Vira Petrivna is a retired teacher of Ukrainian language and literature. It is around her that the plot unfolds. It was her with the beginning of a full-scale invasion that her beloved son surrendered to stardomwhere she meets people like herself – abandoned ones.

Olena Pshenychna manages to show the whole spectrum of emotions that can be felt by people left in a home for the elderly: resentment towards their relatives, self-condemnation for not being able to become necessary enough for their own children, shame in front of others due to humiliating abandonment, the search for a kindred soul inside the House, the formation of a new ” family” among the elderly and despite all the hope that one day it will be possible to leave the new “home” and reunite with the family of which you are a part. Was there?

An elderly person with his illnesses, attachment to all manifestations of past youth, sometimes contradictory views and additional needs, the list of which only increases in proportion to age, such a person rarely gets into the lens and even more rarely can honestly talk about his experiences without fear of being ignored, devalued, unheard. All this is part of the everyday life of Olena Pshenichna’s summer heroes. And it is from such a perspective that it is possible to create bright, memorable, but also scary scenes.

At the same time, “Where the Sun Sets” is not a novel from the pages of which old people speak. Rather, it is the author’s story about the life and feelings of old people. An author who always decides where to give the character a word, and where to tell his story for him:Having received permission to speak, Nina Mykolaivna very quickly fills the room, and the longing that was hiding in every crevice a few minutes ago is forced to retreat. In the future the neighbor will never be silent. Fast therapeutic help in the form of her chatter will drive away sadness Vera Petrivna after every conversation with Tolik, Olea and children”.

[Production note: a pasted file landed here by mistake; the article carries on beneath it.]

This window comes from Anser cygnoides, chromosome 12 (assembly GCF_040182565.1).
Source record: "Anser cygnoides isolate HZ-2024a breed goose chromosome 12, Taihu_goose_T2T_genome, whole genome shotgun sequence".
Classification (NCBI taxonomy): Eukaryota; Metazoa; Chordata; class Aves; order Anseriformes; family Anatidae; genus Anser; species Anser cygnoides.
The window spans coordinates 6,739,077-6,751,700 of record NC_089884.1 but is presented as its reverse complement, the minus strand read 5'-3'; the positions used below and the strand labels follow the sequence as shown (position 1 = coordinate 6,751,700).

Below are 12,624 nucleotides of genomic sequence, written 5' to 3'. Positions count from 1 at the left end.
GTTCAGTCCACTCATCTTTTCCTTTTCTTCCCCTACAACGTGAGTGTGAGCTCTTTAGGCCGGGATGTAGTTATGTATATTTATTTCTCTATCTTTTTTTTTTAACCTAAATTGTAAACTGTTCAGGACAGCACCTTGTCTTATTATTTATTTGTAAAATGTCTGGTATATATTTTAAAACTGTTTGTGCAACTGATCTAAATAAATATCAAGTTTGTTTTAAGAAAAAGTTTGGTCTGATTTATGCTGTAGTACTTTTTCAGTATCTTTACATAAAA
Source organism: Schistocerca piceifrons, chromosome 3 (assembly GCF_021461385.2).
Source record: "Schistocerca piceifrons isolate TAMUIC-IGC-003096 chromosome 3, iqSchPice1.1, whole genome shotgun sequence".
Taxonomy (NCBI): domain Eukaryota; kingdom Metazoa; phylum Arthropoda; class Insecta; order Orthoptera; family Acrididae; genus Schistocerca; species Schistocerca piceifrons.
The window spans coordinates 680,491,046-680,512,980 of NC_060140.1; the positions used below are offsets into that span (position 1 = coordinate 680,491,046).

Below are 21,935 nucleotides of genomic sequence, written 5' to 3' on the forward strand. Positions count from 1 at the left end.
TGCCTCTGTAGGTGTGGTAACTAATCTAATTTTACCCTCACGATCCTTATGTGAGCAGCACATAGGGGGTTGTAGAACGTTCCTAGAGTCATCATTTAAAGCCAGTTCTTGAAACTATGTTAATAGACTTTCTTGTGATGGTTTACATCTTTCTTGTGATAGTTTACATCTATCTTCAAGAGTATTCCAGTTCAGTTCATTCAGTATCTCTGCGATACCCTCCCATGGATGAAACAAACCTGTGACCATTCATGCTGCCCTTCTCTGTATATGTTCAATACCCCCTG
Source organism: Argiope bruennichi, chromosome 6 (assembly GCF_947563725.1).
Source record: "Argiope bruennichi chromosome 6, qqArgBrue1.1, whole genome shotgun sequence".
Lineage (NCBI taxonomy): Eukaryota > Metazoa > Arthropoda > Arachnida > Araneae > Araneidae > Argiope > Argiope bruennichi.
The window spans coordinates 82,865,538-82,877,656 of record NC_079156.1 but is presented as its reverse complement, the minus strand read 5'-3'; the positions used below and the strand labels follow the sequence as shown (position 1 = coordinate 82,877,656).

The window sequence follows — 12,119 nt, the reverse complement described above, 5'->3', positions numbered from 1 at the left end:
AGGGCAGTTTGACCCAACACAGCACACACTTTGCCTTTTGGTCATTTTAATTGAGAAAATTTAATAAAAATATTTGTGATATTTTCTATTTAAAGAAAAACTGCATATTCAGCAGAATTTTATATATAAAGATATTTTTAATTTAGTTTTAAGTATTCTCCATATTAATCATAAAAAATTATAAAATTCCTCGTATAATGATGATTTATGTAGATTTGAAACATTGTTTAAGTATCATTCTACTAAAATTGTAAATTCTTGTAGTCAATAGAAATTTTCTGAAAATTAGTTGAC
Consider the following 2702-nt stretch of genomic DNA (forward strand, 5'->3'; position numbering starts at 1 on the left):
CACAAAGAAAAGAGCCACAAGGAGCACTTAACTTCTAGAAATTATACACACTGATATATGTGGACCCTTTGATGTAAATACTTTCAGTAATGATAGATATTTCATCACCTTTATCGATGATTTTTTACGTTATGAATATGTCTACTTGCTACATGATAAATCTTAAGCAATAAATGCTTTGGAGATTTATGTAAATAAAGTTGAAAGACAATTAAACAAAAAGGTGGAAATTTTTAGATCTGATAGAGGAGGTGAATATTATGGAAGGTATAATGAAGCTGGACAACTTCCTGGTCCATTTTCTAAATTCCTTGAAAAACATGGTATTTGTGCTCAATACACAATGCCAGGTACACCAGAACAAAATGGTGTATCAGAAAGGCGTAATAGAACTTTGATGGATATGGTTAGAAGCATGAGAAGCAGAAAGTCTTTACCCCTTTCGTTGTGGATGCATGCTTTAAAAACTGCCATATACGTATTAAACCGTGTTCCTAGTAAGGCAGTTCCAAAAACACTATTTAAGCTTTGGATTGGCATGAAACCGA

This is just one of the passages where the old character is once again deprived of subjectivity, not given to speak the same healing words: a strong author’s voice controls the characters like figures in a puppet theater, denying them independence, full-bloodedness, the right to manage their own destiny and even make decisions that cannot be predicted (the inalienable right of every young character!):Vera Petrovna doesn’t know yet, how many tragedies have gathered under the roof of this gazebo. How many tears did these people cry? How many screams of terrible pain? He doesn’t know, but he will find out later. And for now she is concentrating on peeling beans”.